Now that you're on board with this amazing ingredient, it's time to get down to business. Here's all the information you could ever need to learn how to cook tofu the right way:
Step 1: Choosing the Right Tofu
If you go to a regular grocery store, chances are you're going to have several choices of tofu to sift through. If you hit an international market, that pool of options is going to get MUCH bigger.
Here is a very cursory breakdown of the three primary types of tofu available at most grocery stores:
- Extra-firm: the firmest of all varieties, this is perfect for heartier dishes and is my go-to substitute for Indian recipes that call for paneer. It can do anything firm tofu can do, but with a bit more chew.
- Firm: can withstand being battered or crusted, baked, fried, stir-fried.
- Silken: best for puréeing into smoothies and desserts, or for eating raw.
Once you have these basics down, it'll be easier for you to experiment in the kitchen and come up with your own favorite tofu recipes. Until you're comfortable making that call solo, just grab the type of tofu listed on the recipe card.
How to Press Tofu (and Why You Should)
Pressing tofu is something that you're probably going to be doing a lot of if you're embracing a fully vegan (or even vegetarian) lifestyle. Why, you ask? It's actually quite simple.
Generally speaking, tofu is packed in liquid. "Liquid" and "crispy" are about as friendly as oil and water, so in order to get tofu to do cool things like replace chicken nuggets or get beautiful sear marks from the grill, we have to remove some of the excess moisture.
Pressing is also something you'll want to do prior to marinating. Think of it like this: tofu straight from the package is like a sopping wet sponge. Marinade is the spill you want to clean up. If the tofu is already saturated with the packing water, there's no space for the flavor to go!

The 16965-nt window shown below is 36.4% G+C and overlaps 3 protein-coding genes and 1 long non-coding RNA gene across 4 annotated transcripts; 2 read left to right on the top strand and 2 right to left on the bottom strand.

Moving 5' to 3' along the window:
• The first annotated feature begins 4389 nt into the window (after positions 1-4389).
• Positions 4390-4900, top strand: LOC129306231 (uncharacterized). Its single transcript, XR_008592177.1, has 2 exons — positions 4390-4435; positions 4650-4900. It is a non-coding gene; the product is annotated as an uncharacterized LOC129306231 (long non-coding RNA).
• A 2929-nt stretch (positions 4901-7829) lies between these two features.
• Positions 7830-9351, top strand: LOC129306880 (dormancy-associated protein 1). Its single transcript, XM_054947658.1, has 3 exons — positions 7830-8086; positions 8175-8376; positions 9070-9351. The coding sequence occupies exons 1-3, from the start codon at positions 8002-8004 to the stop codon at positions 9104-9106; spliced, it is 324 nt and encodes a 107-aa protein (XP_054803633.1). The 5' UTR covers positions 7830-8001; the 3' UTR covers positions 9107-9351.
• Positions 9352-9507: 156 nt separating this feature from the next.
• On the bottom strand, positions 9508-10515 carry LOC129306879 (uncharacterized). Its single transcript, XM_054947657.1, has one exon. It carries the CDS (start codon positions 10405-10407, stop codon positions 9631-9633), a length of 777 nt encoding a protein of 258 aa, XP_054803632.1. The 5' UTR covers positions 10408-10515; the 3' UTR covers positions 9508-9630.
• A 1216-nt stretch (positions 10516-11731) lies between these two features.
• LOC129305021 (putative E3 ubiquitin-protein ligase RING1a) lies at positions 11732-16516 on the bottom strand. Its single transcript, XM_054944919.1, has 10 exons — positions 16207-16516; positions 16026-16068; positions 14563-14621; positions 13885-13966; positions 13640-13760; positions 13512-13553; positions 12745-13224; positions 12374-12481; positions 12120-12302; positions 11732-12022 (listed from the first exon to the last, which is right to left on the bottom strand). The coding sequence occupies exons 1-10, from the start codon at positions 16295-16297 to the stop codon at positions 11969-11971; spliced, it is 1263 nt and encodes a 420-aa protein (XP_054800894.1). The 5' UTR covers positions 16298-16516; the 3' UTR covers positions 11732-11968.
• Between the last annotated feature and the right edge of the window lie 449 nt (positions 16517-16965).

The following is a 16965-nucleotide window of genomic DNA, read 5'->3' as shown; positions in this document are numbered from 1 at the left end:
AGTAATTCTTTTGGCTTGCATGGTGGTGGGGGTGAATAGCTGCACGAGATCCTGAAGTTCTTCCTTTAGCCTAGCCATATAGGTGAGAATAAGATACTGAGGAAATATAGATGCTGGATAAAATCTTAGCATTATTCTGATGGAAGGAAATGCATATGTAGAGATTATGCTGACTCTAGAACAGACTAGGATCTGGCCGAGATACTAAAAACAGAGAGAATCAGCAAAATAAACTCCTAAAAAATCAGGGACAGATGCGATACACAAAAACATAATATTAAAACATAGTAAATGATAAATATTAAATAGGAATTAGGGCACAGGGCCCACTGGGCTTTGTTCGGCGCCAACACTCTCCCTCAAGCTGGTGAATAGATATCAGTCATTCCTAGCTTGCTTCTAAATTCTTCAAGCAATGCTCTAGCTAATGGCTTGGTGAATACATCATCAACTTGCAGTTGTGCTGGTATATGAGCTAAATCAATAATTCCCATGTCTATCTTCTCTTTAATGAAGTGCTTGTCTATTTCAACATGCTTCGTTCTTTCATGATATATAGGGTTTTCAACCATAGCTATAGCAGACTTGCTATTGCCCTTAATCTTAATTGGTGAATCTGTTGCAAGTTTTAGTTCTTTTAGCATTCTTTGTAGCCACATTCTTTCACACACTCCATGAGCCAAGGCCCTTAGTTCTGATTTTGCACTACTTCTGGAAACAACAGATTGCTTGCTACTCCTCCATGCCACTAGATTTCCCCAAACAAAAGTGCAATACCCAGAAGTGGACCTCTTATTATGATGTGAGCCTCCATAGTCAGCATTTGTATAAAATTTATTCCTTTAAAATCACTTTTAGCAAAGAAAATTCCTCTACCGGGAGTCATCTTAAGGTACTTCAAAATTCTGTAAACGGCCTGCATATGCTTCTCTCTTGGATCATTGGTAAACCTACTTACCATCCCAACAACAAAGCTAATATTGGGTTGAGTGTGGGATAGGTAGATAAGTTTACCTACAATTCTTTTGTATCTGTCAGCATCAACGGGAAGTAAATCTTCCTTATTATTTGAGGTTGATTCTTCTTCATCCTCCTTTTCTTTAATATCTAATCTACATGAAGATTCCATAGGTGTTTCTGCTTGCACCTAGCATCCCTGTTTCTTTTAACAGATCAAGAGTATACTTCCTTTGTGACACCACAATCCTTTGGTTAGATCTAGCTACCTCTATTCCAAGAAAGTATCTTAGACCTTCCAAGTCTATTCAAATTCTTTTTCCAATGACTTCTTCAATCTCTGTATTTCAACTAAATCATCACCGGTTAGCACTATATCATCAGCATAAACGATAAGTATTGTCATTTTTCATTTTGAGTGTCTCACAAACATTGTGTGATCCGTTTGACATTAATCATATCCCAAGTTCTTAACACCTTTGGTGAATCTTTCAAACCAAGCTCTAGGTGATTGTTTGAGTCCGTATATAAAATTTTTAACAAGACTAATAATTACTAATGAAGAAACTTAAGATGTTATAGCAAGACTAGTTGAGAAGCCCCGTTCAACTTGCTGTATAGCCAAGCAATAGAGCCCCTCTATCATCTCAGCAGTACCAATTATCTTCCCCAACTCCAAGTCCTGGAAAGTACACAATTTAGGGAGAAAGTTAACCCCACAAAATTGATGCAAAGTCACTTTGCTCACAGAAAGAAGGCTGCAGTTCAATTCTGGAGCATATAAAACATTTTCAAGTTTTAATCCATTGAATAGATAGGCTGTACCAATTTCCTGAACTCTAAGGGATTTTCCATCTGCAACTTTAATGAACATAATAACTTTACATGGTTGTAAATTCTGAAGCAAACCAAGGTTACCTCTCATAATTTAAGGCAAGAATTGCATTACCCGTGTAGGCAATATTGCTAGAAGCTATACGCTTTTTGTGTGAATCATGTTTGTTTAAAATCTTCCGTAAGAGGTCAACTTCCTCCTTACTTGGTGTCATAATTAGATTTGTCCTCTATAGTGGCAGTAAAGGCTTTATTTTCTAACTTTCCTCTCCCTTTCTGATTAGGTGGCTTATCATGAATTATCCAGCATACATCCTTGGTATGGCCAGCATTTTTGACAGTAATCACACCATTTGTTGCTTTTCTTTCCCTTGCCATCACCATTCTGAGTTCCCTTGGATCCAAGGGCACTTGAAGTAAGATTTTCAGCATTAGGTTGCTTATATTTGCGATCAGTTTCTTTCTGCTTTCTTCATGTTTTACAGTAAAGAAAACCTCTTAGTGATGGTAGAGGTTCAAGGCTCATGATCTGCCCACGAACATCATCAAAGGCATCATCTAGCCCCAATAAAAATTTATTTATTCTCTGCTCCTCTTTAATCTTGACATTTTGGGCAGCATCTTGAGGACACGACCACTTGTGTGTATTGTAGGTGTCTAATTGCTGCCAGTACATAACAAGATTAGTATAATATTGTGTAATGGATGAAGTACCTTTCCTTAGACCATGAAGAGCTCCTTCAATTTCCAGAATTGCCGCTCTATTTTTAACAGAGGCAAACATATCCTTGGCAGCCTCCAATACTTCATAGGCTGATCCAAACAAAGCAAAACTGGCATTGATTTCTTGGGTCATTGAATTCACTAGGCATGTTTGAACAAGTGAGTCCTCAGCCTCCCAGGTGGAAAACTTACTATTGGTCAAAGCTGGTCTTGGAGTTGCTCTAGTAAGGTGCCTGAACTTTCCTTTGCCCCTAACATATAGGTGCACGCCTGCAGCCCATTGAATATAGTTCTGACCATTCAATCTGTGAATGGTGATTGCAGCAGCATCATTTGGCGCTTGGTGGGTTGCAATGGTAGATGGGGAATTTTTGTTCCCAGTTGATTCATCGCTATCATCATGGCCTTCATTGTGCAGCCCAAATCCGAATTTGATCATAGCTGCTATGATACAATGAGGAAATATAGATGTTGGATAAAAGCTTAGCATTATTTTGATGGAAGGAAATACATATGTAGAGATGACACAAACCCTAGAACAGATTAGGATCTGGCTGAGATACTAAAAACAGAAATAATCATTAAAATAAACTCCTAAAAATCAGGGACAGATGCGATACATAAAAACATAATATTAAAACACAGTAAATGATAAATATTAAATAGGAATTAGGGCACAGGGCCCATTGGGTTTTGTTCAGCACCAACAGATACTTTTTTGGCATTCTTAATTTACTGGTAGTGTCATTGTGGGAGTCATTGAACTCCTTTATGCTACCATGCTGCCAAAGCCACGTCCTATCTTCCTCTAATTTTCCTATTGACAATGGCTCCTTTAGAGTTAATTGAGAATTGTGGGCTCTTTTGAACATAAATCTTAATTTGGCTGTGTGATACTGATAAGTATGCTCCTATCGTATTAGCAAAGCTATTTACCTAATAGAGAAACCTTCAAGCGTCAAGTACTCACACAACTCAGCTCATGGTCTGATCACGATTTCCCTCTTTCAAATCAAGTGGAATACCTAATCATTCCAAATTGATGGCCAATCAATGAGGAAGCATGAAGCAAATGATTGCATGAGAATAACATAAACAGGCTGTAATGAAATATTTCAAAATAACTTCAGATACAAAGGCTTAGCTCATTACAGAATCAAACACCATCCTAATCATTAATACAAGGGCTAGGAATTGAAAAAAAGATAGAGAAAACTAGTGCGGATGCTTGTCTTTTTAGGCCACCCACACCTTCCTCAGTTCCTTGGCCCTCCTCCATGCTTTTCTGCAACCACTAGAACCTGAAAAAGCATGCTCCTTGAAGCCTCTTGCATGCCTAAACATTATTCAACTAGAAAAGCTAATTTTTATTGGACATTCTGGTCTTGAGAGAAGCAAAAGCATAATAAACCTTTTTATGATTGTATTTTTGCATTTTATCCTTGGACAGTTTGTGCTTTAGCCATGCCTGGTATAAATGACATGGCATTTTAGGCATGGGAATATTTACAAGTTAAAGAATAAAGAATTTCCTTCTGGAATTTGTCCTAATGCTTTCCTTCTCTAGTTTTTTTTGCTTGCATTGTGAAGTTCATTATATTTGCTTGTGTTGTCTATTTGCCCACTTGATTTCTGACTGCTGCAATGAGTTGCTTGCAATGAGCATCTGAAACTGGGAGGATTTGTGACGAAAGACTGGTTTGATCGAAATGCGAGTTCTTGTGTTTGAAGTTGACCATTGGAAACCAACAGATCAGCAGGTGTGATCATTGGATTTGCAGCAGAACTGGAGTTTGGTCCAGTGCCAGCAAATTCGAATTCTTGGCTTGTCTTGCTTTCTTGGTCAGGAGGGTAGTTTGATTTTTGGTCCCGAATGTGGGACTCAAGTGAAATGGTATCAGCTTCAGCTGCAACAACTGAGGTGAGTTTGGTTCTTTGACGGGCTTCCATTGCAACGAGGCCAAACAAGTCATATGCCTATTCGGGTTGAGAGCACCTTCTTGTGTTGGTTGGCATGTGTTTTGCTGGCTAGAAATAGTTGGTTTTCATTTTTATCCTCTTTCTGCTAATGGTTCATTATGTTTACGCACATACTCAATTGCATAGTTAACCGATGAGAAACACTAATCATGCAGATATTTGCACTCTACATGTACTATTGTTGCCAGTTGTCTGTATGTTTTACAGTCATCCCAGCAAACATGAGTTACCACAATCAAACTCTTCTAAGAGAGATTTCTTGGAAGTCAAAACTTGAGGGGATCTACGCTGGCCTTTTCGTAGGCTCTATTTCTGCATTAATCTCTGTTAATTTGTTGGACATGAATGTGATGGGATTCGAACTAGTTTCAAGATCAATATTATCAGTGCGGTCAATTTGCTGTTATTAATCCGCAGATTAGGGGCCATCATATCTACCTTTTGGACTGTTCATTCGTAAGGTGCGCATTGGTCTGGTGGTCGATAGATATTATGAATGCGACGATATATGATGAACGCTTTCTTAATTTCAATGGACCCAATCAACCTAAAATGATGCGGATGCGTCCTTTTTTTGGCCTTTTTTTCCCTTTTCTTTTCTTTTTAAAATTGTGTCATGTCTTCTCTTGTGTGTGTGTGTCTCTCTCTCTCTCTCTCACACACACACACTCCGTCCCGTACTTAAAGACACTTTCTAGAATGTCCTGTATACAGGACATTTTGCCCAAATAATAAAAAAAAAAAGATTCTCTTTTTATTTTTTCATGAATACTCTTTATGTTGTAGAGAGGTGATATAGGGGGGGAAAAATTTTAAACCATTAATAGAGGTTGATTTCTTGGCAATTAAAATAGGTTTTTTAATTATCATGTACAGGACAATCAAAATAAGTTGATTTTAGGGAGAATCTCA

NOTE: If you're eating your tofu raw or as part of a purée, don't worry about pressing it!
Option 1: Using a Tofu Press
The simplest way to press tofu is - SURPRISE! - using a tool that is specifically built for just that purpose. While you don't technically need a tofu press, they do make life just a little simpler and tidier.
I personally like THIS ONE.
Option 2: Using a Baking Sheet
While I absolutely love my tofu press and give it plenty of work to do every week, I also know not everyone is in a position to add another piece of kitchen equipment to the collection. If you're not ready to invest in a tofu press, you can still get the job done.
Simply grab a cookie sheet, some paper towels and a few heavy cans. Place your tofu on a cutting board or plate that you've lined with several layers of paper towels. Lay a few more paper towels on top of the tofu.
Rest the cookie sheet on top of the tofu, then weight it down using the cans. Let the tofu sit under the weight of the homemade press for about 15 minutes before continuing with the recipe. Easy peasy!
How to Cut It to Size
Depending on the recipe, your block of tofu might end up taking on other shapes. As a general rule, I recommend following recipe directions for how to cut/tear/divide your tofu into appropriately sized bits. Here are some things to consider:
- If you want to create a believable meat substitute, tearing the tofu will generally yield the best results. All those craggy edges are a great substitute for pulled meat.
- If you're planning on grilling tofu, keep the grate of your grill in mind. The pieces will need to be large enough to not fall through! Same goes for any kebabs you might be planning.
- You should also consider the thickness of your tofu when cooking. Thicker pieces mean the marinade won't reach as far towards the middle. Thinner pieces make it easier to fry until crispy.
- Finally, if you're making a breakfast scramble or a pasta sauce, you may end up wanting to use a spatula or a box grater to get the appropriate consistency.
To cut the tofu, you'll want a sharp knife and cutting board. The tofu will be even easier to slice than butter, but the sharp knife will ensure nice clean cuts.
It's fun to cut your pressed tofu into different shapes like cubes, triangles, or strips. There's no right or wrong way to choose which time of shape you'd like your tofu.